Cross, N. Designerly Ways of Knowing: Design Discipline Versus Design Science. Design Issues 17(3), 2001. pp. 49-55.
The article represents a historical walkthrough of science in and about design. The author identifies different approaches and time periods during which ‘scientification’ of design has been tried. The relationship between science and design is still anything but clear and the article goes through three main interpretations of this relationship:
1) Scientific design. According to the article scientific design refers basically to modern industrial design, i.e. basing the design on scientific knowledge but utilizing both intuitive and nonintuitive design methods.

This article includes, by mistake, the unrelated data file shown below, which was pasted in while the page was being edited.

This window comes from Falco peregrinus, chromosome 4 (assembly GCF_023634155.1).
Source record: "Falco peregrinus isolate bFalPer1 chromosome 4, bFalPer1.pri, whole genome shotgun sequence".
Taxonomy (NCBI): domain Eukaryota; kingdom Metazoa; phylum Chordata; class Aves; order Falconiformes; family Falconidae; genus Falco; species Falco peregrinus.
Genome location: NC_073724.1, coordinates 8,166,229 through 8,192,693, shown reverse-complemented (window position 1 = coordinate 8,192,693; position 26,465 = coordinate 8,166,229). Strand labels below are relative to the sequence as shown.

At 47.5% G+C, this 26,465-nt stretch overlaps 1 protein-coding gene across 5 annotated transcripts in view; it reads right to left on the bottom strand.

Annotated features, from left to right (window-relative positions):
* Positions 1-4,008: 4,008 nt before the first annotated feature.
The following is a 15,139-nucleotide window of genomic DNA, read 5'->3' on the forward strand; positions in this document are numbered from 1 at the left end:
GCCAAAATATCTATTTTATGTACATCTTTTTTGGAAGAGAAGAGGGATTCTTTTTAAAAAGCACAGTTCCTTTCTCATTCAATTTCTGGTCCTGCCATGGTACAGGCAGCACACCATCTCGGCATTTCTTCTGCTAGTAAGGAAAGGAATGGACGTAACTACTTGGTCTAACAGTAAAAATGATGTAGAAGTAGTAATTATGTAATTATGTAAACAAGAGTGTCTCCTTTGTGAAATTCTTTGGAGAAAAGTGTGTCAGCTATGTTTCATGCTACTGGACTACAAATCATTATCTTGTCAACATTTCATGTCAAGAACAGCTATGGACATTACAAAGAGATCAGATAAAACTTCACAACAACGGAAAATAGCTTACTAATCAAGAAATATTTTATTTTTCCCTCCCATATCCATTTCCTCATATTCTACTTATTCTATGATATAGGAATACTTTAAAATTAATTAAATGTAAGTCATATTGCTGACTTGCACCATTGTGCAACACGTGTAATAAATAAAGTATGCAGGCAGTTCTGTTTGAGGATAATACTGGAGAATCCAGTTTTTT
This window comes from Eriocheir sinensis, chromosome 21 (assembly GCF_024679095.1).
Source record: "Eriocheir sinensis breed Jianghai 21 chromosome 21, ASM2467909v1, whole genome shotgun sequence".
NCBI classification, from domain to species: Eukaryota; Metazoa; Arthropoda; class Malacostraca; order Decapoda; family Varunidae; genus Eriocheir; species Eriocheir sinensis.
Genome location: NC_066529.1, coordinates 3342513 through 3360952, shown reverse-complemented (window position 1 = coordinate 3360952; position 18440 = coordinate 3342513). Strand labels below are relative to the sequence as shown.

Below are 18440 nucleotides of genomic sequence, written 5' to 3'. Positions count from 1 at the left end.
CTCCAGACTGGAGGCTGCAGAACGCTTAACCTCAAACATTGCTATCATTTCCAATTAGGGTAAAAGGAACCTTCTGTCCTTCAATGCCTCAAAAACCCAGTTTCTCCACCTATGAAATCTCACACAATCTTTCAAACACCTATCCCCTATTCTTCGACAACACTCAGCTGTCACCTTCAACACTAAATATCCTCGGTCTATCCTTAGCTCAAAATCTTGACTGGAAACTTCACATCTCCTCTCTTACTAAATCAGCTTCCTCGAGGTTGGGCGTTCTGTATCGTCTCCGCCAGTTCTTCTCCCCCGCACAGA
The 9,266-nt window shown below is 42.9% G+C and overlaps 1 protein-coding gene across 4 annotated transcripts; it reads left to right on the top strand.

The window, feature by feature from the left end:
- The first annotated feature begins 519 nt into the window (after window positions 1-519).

2) Design science refers to systematic approach to design in which the design itself is scientific activity.
3) Science of design refers to studying design with scientific methods.
In the end the author turns towards Donald Schon and his ideas of reflective design. This line of thought leads to a conclusion that design as discipline can mean design studied on its own terms and with its own culture. This means being careful on sustaining the strengths of design and designers while acknowledging the strengths of other disciplines and drawing on them where appropriate. It seems that this kind of approach would fit well on the field of HCI as well.